Eddy's Good News: Dinosaur print in China making things out of 'thin air'

Virgin Radio

3 May 2024, 16:50

Every day during his show on Virgin Radio Anthems, Eddy Temple-Morris brings you Good News stories from around the world, to help inject a bit of positivity into your day!

Be sure to listen each day between 2pm and 6pm (Monday - Friday) to hear Eddy's Good News stories (amongst the finest music of course), but if you miss any of them you can catch up on the transcripts of Eddy's most recent stories below:

Friday 3rd May 2024

Credit: Scott Pearson and Lida Xing

The current worldwide hotspot for dinosaur discovery is China. I’ve lost count of the stories shared on these good news features in the past 12 months and the latest is one of the most exciting as it involves a species that strikes terror and therefore great interest in all who know its name. Raptor. One of the largest raptors ever discovered and what they’ve found is an entire fossilised footprint. 

Say ni hao to Fujian Province where the lead palaeontologist says it easy to identify a raptor’s prints because the imprint is only two toes. You might remember from watching Jurassic Park, the film that immortalised the velociraptor, that the third one had a sharp claw on it and they lifted it up while running to protect it.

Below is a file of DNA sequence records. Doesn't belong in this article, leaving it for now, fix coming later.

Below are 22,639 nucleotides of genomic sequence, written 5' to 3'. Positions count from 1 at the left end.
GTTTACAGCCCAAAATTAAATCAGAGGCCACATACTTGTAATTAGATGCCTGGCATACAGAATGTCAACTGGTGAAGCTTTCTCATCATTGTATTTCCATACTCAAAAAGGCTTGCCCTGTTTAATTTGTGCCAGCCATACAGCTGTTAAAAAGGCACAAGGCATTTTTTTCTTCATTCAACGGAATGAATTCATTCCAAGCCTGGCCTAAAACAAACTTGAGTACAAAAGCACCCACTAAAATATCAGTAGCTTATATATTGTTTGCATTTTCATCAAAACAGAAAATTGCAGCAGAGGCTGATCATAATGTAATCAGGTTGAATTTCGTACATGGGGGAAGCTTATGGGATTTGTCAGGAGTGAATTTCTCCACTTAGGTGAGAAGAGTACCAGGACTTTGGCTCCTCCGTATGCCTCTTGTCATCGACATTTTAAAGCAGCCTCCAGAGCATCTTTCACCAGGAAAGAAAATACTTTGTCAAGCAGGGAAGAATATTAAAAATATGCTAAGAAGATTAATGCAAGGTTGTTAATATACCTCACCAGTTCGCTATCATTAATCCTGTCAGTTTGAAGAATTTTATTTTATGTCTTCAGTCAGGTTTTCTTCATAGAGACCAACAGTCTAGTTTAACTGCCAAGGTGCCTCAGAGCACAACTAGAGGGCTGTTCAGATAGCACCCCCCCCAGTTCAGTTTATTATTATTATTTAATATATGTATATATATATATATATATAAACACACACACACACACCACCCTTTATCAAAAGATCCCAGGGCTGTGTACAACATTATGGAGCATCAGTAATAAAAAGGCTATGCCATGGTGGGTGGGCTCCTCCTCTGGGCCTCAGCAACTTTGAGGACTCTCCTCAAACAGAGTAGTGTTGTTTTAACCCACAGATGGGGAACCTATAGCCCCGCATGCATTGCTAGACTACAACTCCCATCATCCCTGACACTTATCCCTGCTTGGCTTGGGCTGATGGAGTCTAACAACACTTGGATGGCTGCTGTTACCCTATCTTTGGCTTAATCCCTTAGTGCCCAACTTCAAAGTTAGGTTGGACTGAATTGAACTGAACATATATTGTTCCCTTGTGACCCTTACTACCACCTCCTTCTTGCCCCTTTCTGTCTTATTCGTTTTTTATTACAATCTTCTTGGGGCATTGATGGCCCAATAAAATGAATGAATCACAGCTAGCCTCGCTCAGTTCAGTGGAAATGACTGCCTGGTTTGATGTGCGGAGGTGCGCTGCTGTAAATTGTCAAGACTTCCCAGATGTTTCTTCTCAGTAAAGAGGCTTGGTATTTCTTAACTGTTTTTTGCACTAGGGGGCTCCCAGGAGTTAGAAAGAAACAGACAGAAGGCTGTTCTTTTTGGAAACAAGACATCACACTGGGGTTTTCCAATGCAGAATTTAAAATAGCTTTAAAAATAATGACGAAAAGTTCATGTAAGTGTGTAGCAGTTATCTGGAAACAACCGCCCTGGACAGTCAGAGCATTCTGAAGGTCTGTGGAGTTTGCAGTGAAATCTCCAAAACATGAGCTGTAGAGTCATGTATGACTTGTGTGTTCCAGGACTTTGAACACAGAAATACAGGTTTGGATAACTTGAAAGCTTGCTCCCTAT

The five imprints they found measure 14 inches from claw to heel, suggesting this raptor stood up about 6 feet tall at the hip and was around 16 feet long, more than double the size of your average velociraptor which grew only 6 feet long.

Most raptors were small and very good at being small, as plenty of expendable sub plot characters in Jurassic Park found out.  

Via: goodnewsnetwork.org

Credit: Solein

We’ve had some great stories here about making things out of thin air. There’s even a vodka made from the carbon that’s in the air all around us. 

Now they’re growing food from thin air – that’s the promise of a new factory that opened in Finland this week to produce a new planet-friendly protein called Solein. 

Solein is grown out of a mighty microorganism using CO2 and solar electricity. The end result – following fermentation and dehumidification – is a powder that looks a bit like curry powder and which its makers say could provide a “bountiful harvest born out of thin air”. 

They’re making 160 tonnes of the stuff annually – enough for around 5 million meals. The company admits that such quantities are “a drop in the ocean” and says its product is easily scaled. 

“Protein can be grown anywhere so long as there is energy. It can be made as a side hustle away from traditional agriculture, Solein could be grown even in outer space,” to quote its makers. 

They say it can replace meat in lots of dishes and won’t disrupt the tastes of familiar foods. What does it taste like was my first thought? They say Solein has a delicately unique flavour with a pleasant note of umami.

Via: positive.news